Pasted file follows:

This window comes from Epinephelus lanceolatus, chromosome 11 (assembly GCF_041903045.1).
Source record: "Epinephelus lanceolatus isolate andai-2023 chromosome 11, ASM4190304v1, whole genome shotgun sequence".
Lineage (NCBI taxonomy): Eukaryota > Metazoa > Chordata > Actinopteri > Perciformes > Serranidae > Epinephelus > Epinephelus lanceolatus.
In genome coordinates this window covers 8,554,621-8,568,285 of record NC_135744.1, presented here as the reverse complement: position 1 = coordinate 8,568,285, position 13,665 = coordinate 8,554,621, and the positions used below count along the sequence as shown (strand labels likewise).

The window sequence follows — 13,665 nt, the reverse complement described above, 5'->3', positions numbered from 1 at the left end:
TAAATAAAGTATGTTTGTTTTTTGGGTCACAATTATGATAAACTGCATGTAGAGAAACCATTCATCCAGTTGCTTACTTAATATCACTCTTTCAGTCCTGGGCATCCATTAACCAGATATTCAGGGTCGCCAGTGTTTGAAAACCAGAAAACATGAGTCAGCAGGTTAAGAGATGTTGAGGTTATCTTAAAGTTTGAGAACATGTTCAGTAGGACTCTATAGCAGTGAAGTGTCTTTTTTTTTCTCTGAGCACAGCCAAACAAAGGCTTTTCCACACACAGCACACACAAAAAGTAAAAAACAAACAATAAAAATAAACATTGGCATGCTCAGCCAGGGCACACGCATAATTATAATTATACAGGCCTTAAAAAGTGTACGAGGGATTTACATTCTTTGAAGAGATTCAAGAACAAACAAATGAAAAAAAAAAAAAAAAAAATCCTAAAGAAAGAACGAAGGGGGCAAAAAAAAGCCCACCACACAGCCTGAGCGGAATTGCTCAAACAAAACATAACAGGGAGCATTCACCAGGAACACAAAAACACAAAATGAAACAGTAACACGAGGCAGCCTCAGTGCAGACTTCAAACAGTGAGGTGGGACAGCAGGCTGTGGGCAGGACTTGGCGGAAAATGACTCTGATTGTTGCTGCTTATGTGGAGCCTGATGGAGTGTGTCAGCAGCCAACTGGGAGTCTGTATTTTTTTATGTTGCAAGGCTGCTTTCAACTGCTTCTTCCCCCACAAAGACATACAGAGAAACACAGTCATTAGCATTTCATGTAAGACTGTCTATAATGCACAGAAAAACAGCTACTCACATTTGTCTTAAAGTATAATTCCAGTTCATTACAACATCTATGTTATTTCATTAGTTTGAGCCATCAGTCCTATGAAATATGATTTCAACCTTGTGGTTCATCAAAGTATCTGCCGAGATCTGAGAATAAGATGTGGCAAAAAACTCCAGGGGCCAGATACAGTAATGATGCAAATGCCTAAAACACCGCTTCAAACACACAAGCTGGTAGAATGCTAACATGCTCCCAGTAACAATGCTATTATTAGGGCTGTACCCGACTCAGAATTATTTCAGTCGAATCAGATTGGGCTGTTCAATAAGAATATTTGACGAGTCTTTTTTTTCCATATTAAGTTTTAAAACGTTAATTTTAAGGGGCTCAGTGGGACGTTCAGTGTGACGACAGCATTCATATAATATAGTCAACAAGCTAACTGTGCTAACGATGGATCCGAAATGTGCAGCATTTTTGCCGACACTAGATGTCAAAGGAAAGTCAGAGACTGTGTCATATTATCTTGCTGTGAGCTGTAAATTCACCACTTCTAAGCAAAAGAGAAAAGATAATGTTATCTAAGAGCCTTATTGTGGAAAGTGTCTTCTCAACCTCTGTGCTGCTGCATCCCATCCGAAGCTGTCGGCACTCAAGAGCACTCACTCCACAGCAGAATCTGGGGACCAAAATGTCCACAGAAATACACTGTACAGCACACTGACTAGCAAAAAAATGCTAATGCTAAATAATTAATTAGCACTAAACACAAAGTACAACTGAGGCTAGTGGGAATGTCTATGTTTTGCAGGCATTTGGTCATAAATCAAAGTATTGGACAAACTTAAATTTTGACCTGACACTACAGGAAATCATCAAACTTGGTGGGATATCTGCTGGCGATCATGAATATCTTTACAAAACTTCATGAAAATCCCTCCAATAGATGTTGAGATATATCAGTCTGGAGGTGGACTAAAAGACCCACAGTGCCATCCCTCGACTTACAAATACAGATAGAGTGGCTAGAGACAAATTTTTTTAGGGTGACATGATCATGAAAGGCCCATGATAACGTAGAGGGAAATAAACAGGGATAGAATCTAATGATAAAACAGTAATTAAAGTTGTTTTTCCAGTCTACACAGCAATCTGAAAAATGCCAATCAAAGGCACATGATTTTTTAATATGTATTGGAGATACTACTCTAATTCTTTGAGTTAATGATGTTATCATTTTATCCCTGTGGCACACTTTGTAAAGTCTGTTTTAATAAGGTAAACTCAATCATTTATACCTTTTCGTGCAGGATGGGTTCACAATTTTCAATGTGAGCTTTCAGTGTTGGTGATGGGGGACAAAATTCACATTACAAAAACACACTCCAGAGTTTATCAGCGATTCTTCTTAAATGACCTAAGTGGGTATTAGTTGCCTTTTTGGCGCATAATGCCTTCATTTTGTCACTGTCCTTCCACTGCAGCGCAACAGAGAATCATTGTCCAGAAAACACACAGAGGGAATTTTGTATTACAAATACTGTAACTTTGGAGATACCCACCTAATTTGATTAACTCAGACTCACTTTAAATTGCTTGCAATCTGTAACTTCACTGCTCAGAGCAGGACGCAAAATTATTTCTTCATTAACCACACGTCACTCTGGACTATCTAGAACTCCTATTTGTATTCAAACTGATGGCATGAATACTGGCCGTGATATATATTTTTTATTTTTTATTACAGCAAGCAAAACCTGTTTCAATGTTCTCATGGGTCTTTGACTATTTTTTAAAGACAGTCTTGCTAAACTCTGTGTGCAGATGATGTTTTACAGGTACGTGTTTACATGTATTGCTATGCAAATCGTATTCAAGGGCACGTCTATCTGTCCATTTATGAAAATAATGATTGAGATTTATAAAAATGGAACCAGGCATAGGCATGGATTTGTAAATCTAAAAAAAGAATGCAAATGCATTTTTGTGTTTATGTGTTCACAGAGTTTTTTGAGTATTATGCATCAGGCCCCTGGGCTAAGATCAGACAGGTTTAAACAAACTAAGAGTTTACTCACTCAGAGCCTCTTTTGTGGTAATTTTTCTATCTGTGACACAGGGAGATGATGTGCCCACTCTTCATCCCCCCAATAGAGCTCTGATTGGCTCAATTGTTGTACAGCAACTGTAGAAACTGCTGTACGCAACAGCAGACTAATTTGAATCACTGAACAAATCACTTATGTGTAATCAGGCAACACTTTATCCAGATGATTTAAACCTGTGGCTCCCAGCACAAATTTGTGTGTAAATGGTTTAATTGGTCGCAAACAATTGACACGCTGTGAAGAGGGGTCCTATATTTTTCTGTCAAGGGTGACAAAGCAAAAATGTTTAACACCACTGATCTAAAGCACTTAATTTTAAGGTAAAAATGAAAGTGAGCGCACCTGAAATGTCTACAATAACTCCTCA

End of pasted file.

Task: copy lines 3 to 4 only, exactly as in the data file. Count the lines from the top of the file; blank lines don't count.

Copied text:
Lineage (NCBI taxonomy): Eukaryota > Metazoa > Chordata > Actinopteri > Perciformes > Serranidae > Epinephelus > Epinephelus lanceolatus.
In genome coordinates this window covers 8,554,621-8,568,285 of record NC_135744.1, presented here as the reverse complement: position 1 = coordinate 8,568,285, position 13,665 = coordinate 8,554,621, and the positions used below count along the sequence as shown (strand labels likewise).